Her Life In That Room


We gathered yesterday to say goodbye as a family.  With those of us born to her as family, and those who became her family by the process of loving her.  Mass was said.  A meal was shared.  Words were spoken in remembrance.  The length of her life seemingly a fast whisper in the vastness of existence.

Today, we entered her apartment for the last time.  And room by room we cleaned it out, packed it up.  Scattered bits of her material world amongst those of us still here.  It always feels so intrusive.  To go through someone’s belongings when they aren’t there.  Even though she knew we would.  Just last year at her request we had gone to help her lighten the load, so to speak.  She had a plan in place for those of us who went to help her.  I was assigned the closet.  My husband, the desk.  My aunt and uncle had their assignments.  We all spent an afternoon bringing her items and reminiscing with her.   She sat on the couch and we brought to her, her life, in that room.   Some things she sent with us, because she wanted us or someone else to have them.  Some things, she held on to, only for us to find them again today.  But the best things were the stories.  Those things, those family heirlooms of verbal history, never to belong to anyone else no matter who else hears them….. Those were the things that mattered the most.  When we spoke I would ask for those stories, she would give them.   Though she always said “who’s going to be interested in that?  No one is going to want to know.”   I did.  Some questions she would answer.  Some she would laugh off.  But she always seemed to enjoy being asked.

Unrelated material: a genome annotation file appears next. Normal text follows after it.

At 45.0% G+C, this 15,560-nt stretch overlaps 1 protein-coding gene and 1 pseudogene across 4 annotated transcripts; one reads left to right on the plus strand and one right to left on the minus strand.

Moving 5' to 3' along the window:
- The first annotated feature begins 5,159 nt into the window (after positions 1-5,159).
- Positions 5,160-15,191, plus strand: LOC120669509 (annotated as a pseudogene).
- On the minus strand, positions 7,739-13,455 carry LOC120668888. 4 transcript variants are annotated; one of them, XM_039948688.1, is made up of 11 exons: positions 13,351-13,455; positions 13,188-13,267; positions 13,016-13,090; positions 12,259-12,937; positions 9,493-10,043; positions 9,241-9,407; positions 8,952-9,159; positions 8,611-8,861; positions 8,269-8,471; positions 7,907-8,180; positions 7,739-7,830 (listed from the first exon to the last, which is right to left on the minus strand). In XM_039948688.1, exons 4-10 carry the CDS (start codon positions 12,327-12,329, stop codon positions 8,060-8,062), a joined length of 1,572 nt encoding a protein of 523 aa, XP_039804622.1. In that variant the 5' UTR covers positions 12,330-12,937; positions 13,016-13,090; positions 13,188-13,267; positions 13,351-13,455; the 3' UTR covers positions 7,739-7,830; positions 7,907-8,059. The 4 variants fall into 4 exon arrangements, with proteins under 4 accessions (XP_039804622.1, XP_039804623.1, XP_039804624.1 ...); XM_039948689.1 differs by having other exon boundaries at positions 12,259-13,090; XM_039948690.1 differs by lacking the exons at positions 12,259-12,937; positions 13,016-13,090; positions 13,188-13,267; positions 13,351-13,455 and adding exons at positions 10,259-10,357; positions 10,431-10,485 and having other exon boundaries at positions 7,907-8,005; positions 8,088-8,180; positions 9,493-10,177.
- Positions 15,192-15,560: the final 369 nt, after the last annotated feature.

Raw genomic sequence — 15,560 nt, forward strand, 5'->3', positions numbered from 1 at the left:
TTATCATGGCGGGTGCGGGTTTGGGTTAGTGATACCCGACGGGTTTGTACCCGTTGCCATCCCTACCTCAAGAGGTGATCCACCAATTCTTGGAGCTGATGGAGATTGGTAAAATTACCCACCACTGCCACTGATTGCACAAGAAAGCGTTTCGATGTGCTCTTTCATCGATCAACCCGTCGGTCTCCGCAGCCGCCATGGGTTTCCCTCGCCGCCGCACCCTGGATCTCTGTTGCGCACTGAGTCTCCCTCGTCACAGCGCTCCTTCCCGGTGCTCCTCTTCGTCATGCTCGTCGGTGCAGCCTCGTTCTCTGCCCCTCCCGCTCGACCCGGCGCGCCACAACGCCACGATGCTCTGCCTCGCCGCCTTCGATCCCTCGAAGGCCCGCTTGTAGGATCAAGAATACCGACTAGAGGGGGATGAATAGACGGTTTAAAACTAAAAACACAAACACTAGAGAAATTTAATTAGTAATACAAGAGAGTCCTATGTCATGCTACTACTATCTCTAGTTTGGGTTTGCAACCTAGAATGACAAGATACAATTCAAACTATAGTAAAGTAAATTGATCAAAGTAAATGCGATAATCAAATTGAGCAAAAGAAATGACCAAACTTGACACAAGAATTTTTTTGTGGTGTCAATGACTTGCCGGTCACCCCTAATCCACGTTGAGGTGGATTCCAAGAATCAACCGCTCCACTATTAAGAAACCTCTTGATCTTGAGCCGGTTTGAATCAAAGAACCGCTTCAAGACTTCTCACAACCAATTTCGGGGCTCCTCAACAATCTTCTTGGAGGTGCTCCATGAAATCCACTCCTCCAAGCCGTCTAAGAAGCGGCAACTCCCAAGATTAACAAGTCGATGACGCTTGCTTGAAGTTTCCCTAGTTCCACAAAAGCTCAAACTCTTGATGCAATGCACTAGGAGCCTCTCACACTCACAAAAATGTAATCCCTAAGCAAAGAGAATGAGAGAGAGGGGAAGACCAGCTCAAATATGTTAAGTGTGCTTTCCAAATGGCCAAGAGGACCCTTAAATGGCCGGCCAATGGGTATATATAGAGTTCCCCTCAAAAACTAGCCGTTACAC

Today I brought home her year books from high school.  Here I sit, reading the words of her friends  who went through the first years of her life with her.  The friends who sent her off in to the world with words that ended one era of her life well over six decades ago, and propelled her into another era.  And here I sit after the end of it all, reading their send off words.   Full circle stuff.

I enjoyed the “swell” girl comments, and the inside jokes I will never know about.   What happened on “Nov 9” that she and her friends will never forget.  And why did they call her “The Inspector”?   And why did one friend call her “our Little Gad About”?   Joyful comments.  Friends who asked her to pray for them, and friends who said they would pray for her.  She was “The Quiet One”, “The Sincere One”.  She was “frequently found in the chapel”.   And I know she would have loved that she reminded her classmates of “When Irish Eyes Are Smiling”.

Her secret ambition?  “To be smart”.

She left those school years for many, many more school years to come.  I hope she felt she nailed that ambition.

We spent today going all through her things.  Things that over a life time became props in the story of her life.  These props will now become part of other’s stories.  My cousin has the 2oo year old chest that my aunt received from a family friend.  Imagine the stories that prop played a part in.   From across the seas to a little apartment in midwestern USA.  Where will it go now?  I have the cookie jar that belonged to my aunt’s (my father’s), mother’s, mother.  If I leave it to one of my grandchildren that will be six generations that prop has played a part in.  How far can it go?  Will generations beyond me hold it and wonder “they sure made cookies smaller back in the day” and hopefully “imagine the generations who’s actual hands have held this”.

We’ve boxed up and cleared out all that we could today.

We’ve taken home what we could.  Sent things to others who may be able to use them.

 Now I have questions I can’t ask.  And I still want to.  But I think that’s a good thing.  To leave with people wanting to know more.   Leaving others curious about you.  Maybe that’s just me.  But I think that’s a good life.  When others want to know about it.

I really want to know why they called her “The Inspector”.  I think she would be tickled to know someone is curious.

Aunt Molly